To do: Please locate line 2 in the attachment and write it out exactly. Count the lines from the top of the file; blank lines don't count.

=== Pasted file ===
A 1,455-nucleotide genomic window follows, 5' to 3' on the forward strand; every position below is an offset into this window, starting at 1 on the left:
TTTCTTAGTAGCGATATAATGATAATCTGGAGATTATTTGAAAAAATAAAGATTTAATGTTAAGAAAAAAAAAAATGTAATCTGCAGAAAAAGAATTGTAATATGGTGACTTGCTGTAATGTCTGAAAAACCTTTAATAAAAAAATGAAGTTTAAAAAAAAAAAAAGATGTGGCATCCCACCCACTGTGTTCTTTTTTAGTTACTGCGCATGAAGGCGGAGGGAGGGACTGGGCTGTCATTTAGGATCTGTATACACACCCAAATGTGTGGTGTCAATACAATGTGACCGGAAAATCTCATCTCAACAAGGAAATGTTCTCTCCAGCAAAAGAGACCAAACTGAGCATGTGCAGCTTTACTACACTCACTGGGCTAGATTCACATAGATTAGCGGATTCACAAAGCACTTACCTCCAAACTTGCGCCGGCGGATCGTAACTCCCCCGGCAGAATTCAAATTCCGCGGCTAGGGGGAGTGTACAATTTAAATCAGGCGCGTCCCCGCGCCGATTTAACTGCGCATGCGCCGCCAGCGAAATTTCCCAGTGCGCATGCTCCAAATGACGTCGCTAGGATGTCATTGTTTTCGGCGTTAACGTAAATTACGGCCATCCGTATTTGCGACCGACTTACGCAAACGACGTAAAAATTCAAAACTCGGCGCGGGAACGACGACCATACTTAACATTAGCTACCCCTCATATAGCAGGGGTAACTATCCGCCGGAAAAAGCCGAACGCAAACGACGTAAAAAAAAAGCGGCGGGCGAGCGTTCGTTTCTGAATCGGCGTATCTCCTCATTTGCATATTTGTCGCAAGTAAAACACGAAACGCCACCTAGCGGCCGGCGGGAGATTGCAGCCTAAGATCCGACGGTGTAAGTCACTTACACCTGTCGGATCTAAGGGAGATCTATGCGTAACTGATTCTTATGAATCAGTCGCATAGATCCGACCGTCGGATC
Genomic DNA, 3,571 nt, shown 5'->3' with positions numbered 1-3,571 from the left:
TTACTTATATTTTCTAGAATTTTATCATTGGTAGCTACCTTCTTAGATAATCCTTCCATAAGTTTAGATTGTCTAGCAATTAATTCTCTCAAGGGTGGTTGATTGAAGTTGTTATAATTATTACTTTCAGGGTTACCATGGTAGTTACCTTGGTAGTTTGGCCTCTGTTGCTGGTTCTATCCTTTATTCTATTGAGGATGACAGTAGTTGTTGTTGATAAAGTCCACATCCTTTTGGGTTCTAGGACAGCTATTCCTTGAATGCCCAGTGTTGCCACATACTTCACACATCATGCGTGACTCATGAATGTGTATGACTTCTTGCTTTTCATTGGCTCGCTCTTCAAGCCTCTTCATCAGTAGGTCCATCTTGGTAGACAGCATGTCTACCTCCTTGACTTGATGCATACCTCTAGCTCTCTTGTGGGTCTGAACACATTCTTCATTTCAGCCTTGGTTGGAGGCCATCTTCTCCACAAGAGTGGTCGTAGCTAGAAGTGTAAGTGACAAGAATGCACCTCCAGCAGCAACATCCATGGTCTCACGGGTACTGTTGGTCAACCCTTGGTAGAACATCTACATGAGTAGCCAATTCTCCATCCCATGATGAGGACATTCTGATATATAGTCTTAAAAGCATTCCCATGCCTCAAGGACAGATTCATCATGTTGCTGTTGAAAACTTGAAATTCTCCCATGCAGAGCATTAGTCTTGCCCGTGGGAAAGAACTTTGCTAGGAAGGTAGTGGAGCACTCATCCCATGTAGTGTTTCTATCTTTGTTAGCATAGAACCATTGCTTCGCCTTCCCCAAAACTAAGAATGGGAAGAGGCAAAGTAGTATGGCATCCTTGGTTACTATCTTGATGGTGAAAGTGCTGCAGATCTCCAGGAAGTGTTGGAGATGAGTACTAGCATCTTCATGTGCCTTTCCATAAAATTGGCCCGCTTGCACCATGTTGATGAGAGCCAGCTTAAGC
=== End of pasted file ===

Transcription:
TTTCTTAGTAGCGATATAATGATAATCTGGAGATTATTTGAAAAAATAAAGATTTAATGTTAAGAAAAAAAAAAATGTAATCTGCAGAAAAAGAATTGTAATATGGTGACTTGCTGTAATGTCTGAAAAACCTTTAATAAAAAAATGAAGTTTAAAAAAAAAAAAAGATGTGGCATCCCACCCACTGTGTTCTTTTTTAGTTACTGCGCATGAAGGCGGAGGGAGGGACTGGGCTGTCATTTAGGATCTGTATACACACCCAAATGTGTGGTGTCAATACAATGTGACCGGAAAATCTCATCTCAACAAGGAAATGTTCTCTCCAGCAAAAGAGACCAAACTGAGCATGTGCAGCTTTACTACACTCACTGGGCTAGATTCACATAGATTAGCGGATTCACAAAGCACTTACCTCCAAACTTGCGCCGGCGGATCGTAACTCCCCCGGCAGAATTCAAATTCCGCGGCTAGGGGGAGTGTACAATTTAAATCAGGCGCGTCCCCGCGCCGATTTAACTGCGCATGCGCCGCCAGCGAAATTTCCCAGTGCGCATGCTCCAAATGACGTCGCTAGGATGTCATTGTTTTCGGCGTTAACGTAAATTACGGCCATCCGTATTTGCGACCGACTTACGCAAACGACGTAAAAATTCAAAACTCGGCGCGGGAACGACGACCATACTTAACATTAGCTACCCCTCATATAGCAGGGGTAACTATCCGCCGGAAAAAGCCGAACGCAAACGACGTAAAAAAAAAGCGGCGGGCGAGCGTTCGTTTCTGAATCGGCGTATCTCCTCATTTGCATATTTGTCGCAAGTAAAACACGAAACGCCACCTAGCGGCCGGCGGGAGATTGCAGCCTAAGATCCGACGGTGTAAGTCACTTACACCTGTCGGATCTAAGGGAGATCTATGCGTAACTGATTCTTATGAATCAGTCGCATAGATCCGACCGTCGGATC